BMS was first, but startup Sudo Bio aims to be best at blocking key autoimmune target

Immunology drug research is looking for better and safer ways to intervene in the inflammation that causes autoimmune diseases. The recent FDA approval of a Bristol Myers Squibb plaque psoriasis medicine made it the first approved product of a new class of drugs targeting a particularly attractive enzyme target. Startup Sudo Biosciences aims to show that its drugs can be the best in this emerging class, and it’s now out of stealth with $37 million in funding.

The enzyme of interest is tyrosine kinase 2, or TYK2. It belongs to a family of proteins called Janus kinases (JAKs). Companies such as Pfizer, Eli Lilly and AbbVie have marketed JAK inhibitors for a range of autoimmune diseases, but their drugs carry the risk of serious side effects. Last year, an FDA investigation into the safety of Pfizer’s JAK drug, Xeljanz, found a higher incidence of cardiovascular problems and cancer, prompting the regulator to update box warnings black for this drug and other JAK class products.

TYK2 is an attractive drug target because, like its JAK cousins, it is also involved in signaling pathways associated with a wide range of immune-mediated inflammatory conditions. However, knocking out TYK2 should provide a safety advantage over JAK inhibitors. For a drug targeting TYK2 to work, the key is to bind to it without also affecting the other JAK family proteins. Sudo, based in Menlo Park, Calif., now joins a growing group of companies taking a roundabout way to accomplish this task.

Most small molecule drugs work by binding to an active site on a target. Sudo’s drug and other class TYK2 inhibitors are allosteric inhibitors. Rather than binding to one active site, these drugs bind to a different location that may still provide a desired therapeutic effect. According to Sudo CEO Scott Byrd, his company’s core programs target the TYK2 pseudokinase domain. Hitting this target also avoids hitting the JAK proteins which can trigger side effects.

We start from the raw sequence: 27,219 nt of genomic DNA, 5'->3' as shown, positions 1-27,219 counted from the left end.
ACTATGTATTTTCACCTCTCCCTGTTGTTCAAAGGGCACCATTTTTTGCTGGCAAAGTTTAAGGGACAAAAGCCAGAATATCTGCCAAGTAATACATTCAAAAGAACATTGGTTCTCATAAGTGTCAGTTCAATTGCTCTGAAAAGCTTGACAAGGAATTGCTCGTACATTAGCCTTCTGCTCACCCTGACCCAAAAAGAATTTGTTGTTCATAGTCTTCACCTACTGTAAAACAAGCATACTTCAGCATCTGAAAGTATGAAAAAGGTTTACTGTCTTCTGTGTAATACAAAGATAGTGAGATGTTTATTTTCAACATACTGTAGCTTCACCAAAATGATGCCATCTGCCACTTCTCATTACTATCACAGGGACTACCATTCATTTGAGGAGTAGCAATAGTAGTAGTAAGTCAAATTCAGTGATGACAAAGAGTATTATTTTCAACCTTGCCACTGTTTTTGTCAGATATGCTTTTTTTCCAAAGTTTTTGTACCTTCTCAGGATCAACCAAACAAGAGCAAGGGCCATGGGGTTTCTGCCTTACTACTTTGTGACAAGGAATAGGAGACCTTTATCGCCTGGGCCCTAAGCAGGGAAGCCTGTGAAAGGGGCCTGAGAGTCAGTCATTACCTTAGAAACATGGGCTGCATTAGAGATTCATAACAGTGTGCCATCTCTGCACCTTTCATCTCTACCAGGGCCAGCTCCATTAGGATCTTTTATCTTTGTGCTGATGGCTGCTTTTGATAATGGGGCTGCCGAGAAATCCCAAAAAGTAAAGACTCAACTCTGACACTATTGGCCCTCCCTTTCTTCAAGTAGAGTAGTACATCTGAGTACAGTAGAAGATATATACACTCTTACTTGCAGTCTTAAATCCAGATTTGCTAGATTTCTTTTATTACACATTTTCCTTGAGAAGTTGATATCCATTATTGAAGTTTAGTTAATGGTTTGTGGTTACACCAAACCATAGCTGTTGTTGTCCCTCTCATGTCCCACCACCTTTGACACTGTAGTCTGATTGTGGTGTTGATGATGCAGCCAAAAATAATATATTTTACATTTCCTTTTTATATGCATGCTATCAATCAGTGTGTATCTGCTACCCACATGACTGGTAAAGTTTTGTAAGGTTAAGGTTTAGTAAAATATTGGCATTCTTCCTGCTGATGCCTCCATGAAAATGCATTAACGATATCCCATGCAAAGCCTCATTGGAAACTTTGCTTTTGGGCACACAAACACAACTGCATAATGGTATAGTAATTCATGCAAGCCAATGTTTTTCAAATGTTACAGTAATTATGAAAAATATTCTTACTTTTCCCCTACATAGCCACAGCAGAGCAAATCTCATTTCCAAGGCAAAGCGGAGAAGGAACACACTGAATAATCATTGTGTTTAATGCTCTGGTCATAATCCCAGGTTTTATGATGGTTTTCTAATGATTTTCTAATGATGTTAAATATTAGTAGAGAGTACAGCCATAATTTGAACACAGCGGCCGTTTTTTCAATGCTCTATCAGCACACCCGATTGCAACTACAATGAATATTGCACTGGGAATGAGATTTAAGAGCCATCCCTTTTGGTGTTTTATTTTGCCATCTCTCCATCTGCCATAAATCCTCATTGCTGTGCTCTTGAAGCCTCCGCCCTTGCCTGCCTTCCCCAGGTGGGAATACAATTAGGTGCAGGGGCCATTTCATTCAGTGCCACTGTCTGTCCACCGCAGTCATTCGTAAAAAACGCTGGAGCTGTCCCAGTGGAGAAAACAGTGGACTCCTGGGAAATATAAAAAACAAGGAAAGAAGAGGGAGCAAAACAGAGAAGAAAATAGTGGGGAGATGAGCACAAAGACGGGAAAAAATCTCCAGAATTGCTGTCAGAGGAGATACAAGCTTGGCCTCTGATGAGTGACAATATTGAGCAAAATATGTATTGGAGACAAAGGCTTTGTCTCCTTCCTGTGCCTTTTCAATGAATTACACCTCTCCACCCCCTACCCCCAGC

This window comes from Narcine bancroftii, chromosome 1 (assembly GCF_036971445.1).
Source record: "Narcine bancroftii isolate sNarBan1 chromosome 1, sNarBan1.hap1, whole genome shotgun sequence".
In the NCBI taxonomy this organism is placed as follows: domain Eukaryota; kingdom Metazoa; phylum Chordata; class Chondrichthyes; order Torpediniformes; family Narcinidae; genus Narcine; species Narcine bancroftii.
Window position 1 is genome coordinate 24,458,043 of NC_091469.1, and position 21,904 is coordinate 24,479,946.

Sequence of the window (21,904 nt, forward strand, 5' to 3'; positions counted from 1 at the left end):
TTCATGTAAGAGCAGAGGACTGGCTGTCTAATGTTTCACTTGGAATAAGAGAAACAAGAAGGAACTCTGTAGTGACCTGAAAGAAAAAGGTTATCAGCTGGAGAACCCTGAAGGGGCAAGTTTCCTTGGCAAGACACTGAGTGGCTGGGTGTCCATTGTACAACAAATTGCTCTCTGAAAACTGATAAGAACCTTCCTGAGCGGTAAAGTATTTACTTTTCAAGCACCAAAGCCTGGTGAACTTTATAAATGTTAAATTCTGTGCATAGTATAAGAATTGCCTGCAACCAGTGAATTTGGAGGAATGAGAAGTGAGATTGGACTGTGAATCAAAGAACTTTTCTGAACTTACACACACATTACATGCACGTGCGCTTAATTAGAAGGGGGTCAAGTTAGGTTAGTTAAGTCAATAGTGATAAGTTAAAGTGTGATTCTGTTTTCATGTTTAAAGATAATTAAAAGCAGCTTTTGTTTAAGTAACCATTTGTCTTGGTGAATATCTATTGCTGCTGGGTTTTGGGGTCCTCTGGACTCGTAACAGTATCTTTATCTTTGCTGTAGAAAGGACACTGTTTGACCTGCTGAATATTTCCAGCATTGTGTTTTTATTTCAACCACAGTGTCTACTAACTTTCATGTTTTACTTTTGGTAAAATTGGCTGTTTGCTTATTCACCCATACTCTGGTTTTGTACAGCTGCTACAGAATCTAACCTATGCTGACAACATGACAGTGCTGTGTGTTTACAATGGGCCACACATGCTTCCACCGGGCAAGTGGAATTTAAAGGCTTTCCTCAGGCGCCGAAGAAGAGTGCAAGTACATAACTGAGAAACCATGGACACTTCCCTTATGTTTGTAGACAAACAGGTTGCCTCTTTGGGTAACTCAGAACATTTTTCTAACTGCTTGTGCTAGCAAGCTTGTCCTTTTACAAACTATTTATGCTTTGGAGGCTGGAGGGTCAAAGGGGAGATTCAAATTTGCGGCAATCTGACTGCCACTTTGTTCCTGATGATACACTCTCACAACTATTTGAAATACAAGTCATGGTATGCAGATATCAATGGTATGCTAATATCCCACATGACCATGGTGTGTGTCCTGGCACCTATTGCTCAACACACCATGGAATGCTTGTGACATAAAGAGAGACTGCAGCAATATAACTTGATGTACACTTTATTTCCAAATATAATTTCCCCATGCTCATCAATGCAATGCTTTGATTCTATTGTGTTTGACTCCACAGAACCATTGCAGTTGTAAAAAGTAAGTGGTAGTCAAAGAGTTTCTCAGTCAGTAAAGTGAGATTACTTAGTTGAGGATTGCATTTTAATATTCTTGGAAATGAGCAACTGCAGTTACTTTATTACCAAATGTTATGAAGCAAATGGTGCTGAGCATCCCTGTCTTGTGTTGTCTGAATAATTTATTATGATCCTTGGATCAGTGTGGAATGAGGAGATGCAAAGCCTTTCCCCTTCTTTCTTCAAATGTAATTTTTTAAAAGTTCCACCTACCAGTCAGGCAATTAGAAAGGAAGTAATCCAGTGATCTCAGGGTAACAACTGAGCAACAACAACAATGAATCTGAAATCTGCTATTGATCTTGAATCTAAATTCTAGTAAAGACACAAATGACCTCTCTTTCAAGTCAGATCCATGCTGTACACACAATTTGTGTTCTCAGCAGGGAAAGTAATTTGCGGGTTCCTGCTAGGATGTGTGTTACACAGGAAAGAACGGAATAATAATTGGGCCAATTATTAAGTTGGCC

“By allosterically regulating the function of tyk2 kinase by binding to the TYK2 pseudokinase domain (JH2 domain), a significant improvement in selectivity over other JAKs can be achieved,” he said in a E-mail. “Increased selectivity offers the benefit of avoiding safety liabilities for agents known to inhibit JAK2 and/or JAK1.”

The BMS drug deucravacitinib has demonstrated that the pseudokinase domain of TYK2 can be successfully medicinated by a selective allosteric inhibitor. The drug’s September approval in plaque psoriasis came without the black box warning carried by JAK drugs, but its label says cancers have been seen in clinical trials. BMS markets the pill under the name “Sotyktu”.

Investors are gaining confidence in TYK2 as a drug target. Days after Sotyktu’s approval, Nimbus Therapeutics unveiled $125 million to fund mid-stage clinical trials of its TYK2 blocker drug in psoriasis and psoriatic arthritis. Ventyx Biosciences followed with a $177 million private placement to fund the clinical development of its drug pipeline, including a TYK2 blocking drug.

Not all TYK2 drug research efforts have been successful. Sotyktu failed a phase 2 trial last year in ulcerative colitis. A trial in this indication using a higher dose is in progress. BMS is also continuing to test the drug in other immune disorders, such as lupus and psoriatic arthritis. The number of drugs vying to join the class is growing. BioCentury account 11 TYK2 inhibitors in clinical trials, including three that take the dual approach of blocking both TYK2 and JAK1.

Sudo claims its drugs may be the best in class of TYK2 inhibitors, but the company is not disclosing details. Byrd would only say that each of Sudo’s four programs was designed to meet specific unmet needs not met by known competitors in the market or in development. In hints already addressed by a competitor, Byrd said the goal is to show that Sudo’s programs are better. Sudo’s disease targets also remain undisclosed at this time, but Byrd said one program is an oral pseudokinase drug.

Although Sudo announced its launch last week, it was founded in 2020. The company was formed by the life sciences arm of investment firm Frazier Healthcare Partners. When announcing Sudo’s launch, Dan Estes, general partner at Frazier Life Sciences, said the startup grew out of discussions at Frazier that included scientists and others who saw an opportunity to target pseudokinase as a means of treat a range of autoimmune diseases.

Sudo’s Series A funding was led by Frazier Life Sciences and Velosity Capital. Sudo plans to use its new capital to advance the company’s lead drug candidates into human testing. Byrd declined to offer a timeline for reaching the clinic.

Photo by Sudo Biosciences

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